Vinyl plank flooring has given laminate flooring a run for its money. It is a style of vinyl flooring that mimics hardwood, using a “plank” format. As a result, the vinyl provides a very convincing alternative to hardwood. It comes in almost as many designs and styles as laminate, allowing you to get the look you love at a fraction of the cost. If you are thinking of installing vinyl plank flooring, here we look at the different types available to help you choose the perfect thickness.
Calculating Thickness for Vinyl Plank Floors
Thickness is important for vinyl plank floors as they consist of three layers:
- Wear layer
When looking at the displays, look for the measurements listed in mm to get the right thickness. The range tends to be 4mm in the lower quality floors and up to 8mm or thicker for higher quality.
Understanding the Wear Layer
The wear layer is below the urethane finish and determines how long your floors will last. If this layer is too thin you will find your floor’s wood-look finish will begin to fade more quickly. Ideally, you should shop for a vinyl plank floor with a protective topcoat that improves the hardness of your planks. The measure of wear is measured in one-thousandths of an inch known as a mil.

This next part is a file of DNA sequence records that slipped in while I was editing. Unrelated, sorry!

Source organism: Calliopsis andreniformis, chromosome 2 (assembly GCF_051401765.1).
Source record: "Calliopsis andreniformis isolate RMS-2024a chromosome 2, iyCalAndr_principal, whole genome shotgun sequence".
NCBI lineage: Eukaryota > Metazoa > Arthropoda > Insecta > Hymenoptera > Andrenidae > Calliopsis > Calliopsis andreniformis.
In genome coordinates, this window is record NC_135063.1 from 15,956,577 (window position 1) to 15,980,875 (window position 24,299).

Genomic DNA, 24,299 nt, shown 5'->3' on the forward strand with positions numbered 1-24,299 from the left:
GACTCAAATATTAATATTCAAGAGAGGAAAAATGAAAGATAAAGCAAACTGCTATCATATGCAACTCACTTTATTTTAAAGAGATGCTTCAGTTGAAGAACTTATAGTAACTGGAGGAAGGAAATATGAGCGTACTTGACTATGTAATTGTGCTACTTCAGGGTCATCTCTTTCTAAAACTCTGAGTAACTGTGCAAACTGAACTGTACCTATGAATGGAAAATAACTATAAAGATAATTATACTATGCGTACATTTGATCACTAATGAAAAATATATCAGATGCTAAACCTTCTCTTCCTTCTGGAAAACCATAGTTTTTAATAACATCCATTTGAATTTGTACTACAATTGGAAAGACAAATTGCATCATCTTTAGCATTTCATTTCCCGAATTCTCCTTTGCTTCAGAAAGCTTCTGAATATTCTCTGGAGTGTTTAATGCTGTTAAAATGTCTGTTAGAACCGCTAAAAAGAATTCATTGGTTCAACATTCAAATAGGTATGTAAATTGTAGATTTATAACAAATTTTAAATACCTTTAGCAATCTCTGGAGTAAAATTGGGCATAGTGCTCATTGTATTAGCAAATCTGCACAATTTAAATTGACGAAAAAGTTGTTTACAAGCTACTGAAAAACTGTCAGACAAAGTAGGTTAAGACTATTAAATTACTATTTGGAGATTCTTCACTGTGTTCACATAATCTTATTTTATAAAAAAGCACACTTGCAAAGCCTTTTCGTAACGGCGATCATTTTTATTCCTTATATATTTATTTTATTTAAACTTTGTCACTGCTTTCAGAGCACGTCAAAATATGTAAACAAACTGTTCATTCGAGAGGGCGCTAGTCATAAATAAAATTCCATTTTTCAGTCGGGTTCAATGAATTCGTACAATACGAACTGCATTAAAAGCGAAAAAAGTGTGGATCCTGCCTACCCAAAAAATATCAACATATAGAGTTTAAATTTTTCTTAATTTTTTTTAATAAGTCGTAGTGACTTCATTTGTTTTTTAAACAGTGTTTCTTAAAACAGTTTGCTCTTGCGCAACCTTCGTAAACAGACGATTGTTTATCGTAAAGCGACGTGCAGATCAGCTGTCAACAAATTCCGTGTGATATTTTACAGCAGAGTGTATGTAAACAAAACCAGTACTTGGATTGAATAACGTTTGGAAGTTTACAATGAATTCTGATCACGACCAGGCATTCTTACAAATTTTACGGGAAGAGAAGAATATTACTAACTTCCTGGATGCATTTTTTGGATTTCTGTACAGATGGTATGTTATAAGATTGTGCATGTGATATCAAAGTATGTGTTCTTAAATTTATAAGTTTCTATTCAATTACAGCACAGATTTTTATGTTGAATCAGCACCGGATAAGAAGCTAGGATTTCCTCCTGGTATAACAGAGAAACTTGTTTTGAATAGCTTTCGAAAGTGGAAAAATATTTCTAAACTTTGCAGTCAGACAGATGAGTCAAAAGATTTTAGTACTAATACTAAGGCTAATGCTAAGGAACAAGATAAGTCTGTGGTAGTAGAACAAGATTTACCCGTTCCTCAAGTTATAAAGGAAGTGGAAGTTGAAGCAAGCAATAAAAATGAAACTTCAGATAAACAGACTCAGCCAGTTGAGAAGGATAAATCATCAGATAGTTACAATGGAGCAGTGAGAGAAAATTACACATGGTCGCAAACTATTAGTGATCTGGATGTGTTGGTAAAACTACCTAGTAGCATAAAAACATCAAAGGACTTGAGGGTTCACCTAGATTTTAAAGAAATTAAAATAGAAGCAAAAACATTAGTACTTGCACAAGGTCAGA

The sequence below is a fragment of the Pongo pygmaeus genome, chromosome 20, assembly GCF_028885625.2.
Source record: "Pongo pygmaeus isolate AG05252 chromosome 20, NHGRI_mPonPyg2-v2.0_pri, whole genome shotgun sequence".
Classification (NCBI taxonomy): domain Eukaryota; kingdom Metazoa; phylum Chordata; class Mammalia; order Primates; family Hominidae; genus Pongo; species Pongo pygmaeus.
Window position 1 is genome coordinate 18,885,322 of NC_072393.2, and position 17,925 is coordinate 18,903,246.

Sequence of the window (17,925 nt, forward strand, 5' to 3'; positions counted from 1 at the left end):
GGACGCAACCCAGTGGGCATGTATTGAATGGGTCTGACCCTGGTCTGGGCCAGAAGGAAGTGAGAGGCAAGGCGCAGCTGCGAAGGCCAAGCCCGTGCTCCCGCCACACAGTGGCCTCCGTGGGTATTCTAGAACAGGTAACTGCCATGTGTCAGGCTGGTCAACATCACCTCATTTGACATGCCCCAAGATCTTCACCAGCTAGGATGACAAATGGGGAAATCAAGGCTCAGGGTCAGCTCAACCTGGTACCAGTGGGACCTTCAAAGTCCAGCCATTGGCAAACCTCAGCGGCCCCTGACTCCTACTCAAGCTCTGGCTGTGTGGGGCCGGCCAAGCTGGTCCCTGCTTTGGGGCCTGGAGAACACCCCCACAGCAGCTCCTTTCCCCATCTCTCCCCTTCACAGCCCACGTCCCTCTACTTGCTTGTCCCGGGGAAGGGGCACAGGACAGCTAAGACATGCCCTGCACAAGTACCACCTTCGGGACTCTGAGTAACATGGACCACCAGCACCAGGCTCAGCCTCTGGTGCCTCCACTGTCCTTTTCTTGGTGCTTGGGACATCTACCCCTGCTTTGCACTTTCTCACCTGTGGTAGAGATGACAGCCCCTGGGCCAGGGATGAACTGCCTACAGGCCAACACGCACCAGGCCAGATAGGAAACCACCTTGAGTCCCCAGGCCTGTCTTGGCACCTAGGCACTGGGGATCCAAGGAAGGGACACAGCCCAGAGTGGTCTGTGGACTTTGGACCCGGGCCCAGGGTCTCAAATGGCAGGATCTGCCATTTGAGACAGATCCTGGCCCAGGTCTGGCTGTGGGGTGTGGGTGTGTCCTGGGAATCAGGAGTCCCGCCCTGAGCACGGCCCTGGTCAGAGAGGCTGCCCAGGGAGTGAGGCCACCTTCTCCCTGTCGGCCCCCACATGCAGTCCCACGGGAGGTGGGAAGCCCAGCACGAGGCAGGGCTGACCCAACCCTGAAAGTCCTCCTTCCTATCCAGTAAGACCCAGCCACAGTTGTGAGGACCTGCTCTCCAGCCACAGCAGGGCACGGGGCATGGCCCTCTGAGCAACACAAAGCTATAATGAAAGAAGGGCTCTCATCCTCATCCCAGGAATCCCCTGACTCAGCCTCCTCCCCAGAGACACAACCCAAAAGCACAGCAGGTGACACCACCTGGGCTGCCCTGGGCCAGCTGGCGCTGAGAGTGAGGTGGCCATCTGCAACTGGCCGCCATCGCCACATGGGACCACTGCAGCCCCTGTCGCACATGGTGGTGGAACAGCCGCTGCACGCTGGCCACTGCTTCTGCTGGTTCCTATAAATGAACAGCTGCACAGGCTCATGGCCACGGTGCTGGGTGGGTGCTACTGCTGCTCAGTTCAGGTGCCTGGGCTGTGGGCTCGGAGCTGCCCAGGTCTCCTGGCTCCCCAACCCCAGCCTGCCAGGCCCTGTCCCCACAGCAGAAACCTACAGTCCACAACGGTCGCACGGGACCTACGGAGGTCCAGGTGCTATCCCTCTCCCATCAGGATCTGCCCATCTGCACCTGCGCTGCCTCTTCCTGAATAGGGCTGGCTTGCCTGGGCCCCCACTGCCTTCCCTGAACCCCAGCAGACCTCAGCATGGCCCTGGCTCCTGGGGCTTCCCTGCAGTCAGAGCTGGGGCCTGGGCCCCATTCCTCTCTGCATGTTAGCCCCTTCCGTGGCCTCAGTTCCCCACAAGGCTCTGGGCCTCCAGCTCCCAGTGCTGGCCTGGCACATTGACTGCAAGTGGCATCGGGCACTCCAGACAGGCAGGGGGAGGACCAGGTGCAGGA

This is NOT the same as a mm, or millimetre. When calculating thickness keeps in mind there are about 40 mils in 1 mm. You want a thicker wear layer as it will provide more resistance to damage. You will notice the higher the mils the more expensive the floor as it means you have a better wearing, longer-lasting wear layer. Your best bet is to look for at least 12 mils. The busier the traffic the higher you want to go. Families with pets will want 20 mils or higher.
The Role of Cores and Bottom Layers
When it comes to the core, the higher quality floors have a wood-plastic composite core (WPC). WPCs are preferred as they have healthier materials including wood flour, thermoplastic and calcium carbonates which are phthalate-free. You want a floor with a rigid core as it is more durable and offers better stability underfoot. They are also water-resistant and better at hiding any imperfections of your subfloor.
This is important if you are installing your new vinyl planks over an uneven existing floor. The bottom is always better if it includes soundproofing. Often cork backing is an excellent choice as it is natural, softer underfoot and soundproof. Thicker bottoms offer more cushioning making them nicer for second floors when footsteps can be heard overhead. Also, although there are some bottom layers made of recyclable materials, they wear more quickly which defeats their environmentally-friendly appeal.
All in all, you want a vinyl plank floor combining the thicker wear layer in hand with the best wear level and warranty. While expense is always a consideration, remember that just because a floor costs more, doesn’t mean it is necessarily the better quality.